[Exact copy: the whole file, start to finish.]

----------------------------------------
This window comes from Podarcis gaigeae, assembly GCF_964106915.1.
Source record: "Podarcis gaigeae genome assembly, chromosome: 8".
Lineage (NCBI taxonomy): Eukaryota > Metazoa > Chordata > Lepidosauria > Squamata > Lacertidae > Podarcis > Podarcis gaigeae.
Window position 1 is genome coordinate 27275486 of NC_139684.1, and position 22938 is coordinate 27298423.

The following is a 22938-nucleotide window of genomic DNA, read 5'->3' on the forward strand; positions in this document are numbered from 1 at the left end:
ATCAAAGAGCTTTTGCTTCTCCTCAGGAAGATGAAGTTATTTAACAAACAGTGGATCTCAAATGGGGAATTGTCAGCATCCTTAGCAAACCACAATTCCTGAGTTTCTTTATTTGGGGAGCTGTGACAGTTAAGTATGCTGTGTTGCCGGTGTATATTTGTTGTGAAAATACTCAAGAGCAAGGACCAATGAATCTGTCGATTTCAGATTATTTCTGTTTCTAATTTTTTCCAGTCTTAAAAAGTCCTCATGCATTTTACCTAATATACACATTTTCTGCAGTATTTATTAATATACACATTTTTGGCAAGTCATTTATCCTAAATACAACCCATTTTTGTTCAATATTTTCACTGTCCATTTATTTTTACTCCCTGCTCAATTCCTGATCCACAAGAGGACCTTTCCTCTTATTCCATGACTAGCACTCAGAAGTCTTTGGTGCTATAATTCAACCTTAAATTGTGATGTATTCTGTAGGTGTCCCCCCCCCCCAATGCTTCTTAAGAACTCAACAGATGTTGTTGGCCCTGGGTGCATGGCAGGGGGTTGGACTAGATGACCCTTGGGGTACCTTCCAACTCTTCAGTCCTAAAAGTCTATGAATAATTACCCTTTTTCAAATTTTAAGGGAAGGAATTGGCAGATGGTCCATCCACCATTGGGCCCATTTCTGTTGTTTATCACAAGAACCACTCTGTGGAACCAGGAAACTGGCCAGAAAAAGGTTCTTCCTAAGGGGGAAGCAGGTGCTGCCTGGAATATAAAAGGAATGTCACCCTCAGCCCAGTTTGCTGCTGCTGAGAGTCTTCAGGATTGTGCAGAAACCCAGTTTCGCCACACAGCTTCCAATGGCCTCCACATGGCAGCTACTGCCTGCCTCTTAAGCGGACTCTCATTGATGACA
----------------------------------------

This window comes from Podarcis gaigeae, assembly GCF_964106915.1.
Source record: "Podarcis gaigeae genome assembly, chromosome: 8".
Lineage (NCBI taxonomy): Eukaryota > Metazoa > Chordata > Lepidosauria > Squamata > Lacertidae > Podarcis > Podarcis gaigeae.
Window position 1 is genome coordinate 27275486 of NC_139684.1, and position 22938 is coordinate 27298423.

The following is a 22938-nucleotide window of genomic DNA, read 5'->3' on the forward strand; positions in this document are numbered from 1 at the left end:
ATCAAAGAGCTTTTGCTTCTCCTCAGGAAGATGAAGTTATTTAACAAACAGTGGATCTCAAATGGGGAATTGTCAGCATCCTTAGCAAACCACAATTCCTGAGTTTCTTTATTTGGGGAGCTGTGACAGTTAAGTATGCTGTGTTGCCGGTGTATATTTGTTGTGAAAATACTCAAGAGCAAGGACCAATGAATCTGTCGATTTCAGATTATTTCTGTTTCTAATTTTTTCCAGTCTTAAAAAGTCCTCATGCATTTTACCTAATATACACATTTTCTGCAGTATTTATTAATATACACATTTTTGGCAAGTCATTTATCCTAAATACAACCCATTTTTGTTCAATATTTTCACTGTCCATTTATTTTTACTCCCTGCTCAATTCCTGATCCACAAGAGGACCTTTCCTCTTATTCCATGACTAGCACTCAGAAGTCTTTGGTGCTATAATTCAACCTTAAATTGTGATGTATTCTGTAGGTGTCCCCCCCCCCCAATGCTTCTTAAGAACTCAACAGATGTTGTTGGCCCTGGGTGCATGGCAGGGGGTTGGACTAGATGACCCTTGGGGTACCTTCCAACTCTTCAGTCCTAAAAGTCTATGAATAATTACCCTTTTTCAAATTTTAAGGGAAGGAATTGGCAGATGGTCCATCCACCATTGGGCCCATTTCTGTTGTTTATCACAAGAACCACTCTGTGGAACCAGGAAACTGGCCAGAAAAAGGTTCTTCCTAAGGGGGAAGCAGGTGCTGCCTGGAATATAAAAGGAATGTCACCCTCAGCCCAGTTTGCTGCTGCTGAGAGTCTTCAGGATTGTGCAGAAACCCAGTTTCGCCACACAGCTTCCAATGGCCTCCACATGGCAGCTACTGCCTGCCTCTTAAGCGGACTCTCATTGATGACA